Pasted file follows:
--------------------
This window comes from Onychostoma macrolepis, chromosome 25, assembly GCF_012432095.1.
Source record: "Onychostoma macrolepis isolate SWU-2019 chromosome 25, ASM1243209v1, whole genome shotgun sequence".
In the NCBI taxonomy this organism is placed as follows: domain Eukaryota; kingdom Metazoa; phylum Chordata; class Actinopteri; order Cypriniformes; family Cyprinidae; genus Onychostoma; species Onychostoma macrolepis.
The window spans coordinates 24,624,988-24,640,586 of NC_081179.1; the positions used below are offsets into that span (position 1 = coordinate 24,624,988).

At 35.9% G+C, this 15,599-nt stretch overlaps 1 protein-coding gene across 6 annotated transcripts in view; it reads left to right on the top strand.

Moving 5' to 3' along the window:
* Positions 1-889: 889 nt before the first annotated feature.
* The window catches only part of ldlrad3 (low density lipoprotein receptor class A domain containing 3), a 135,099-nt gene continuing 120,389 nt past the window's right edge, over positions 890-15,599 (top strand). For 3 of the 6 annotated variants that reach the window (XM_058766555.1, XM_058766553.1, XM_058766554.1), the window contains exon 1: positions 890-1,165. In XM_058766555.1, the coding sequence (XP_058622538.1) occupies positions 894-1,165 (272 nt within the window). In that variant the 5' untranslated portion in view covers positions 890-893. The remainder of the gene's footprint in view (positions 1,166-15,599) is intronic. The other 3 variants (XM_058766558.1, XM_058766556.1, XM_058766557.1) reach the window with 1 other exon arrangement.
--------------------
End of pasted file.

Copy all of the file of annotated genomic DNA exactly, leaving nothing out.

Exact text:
This window comes from Onychostoma macrolepis, chromosome 25, assembly GCF_012432095.1.
Source record: "Onychostoma macrolepis isolate SWU-2019 chromosome 25, ASM1243209v1, whole genome shotgun sequence".
In the NCBI taxonomy this organism is placed as follows: domain Eukaryota; kingdom Metazoa; phylum Chordata; class Actinopteri; order Cypriniformes; family Cyprinidae; genus Onychostoma; species Onychostoma macrolepis.
The window spans coordinates 24,624,988-24,640,586 of NC_081179.1; the positions used below are offsets into that span (position 1 = coordinate 24,624,988).

At 35.9% G+C, this 15,599-nt stretch overlaps 1 protein-coding gene across 6 annotated transcripts in view; it reads left to right on the top strand.

Moving 5' to 3' along the window:
* Positions 1-889: 889 nt before the first annotated feature.
* The window catches only part of ldlrad3 (low density lipoprotein receptor class A domain containing 3), a 135,099-nt gene continuing 120,389 nt past the window's right edge, over positions 890-15,599 (top strand). For 3 of the 6 annotated variants that reach the window (XM_058766555.1, XM_058766553.1, XM_058766554.1), the window contains exon 1: positions 890-1,165. In XM_058766555.1, the coding sequence (XP_058622538.1) occupies positions 894-1,165 (272 nt within the window). In that variant the 5' untranslated portion in view covers positions 890-893. The remainder of the gene's footprint in view (positions 1,166-15,599) is intronic. The other 3 variants (XM_058766558.1, XM_058766556.1, XM_058766557.1) reach the window with 1 other exon arrangement.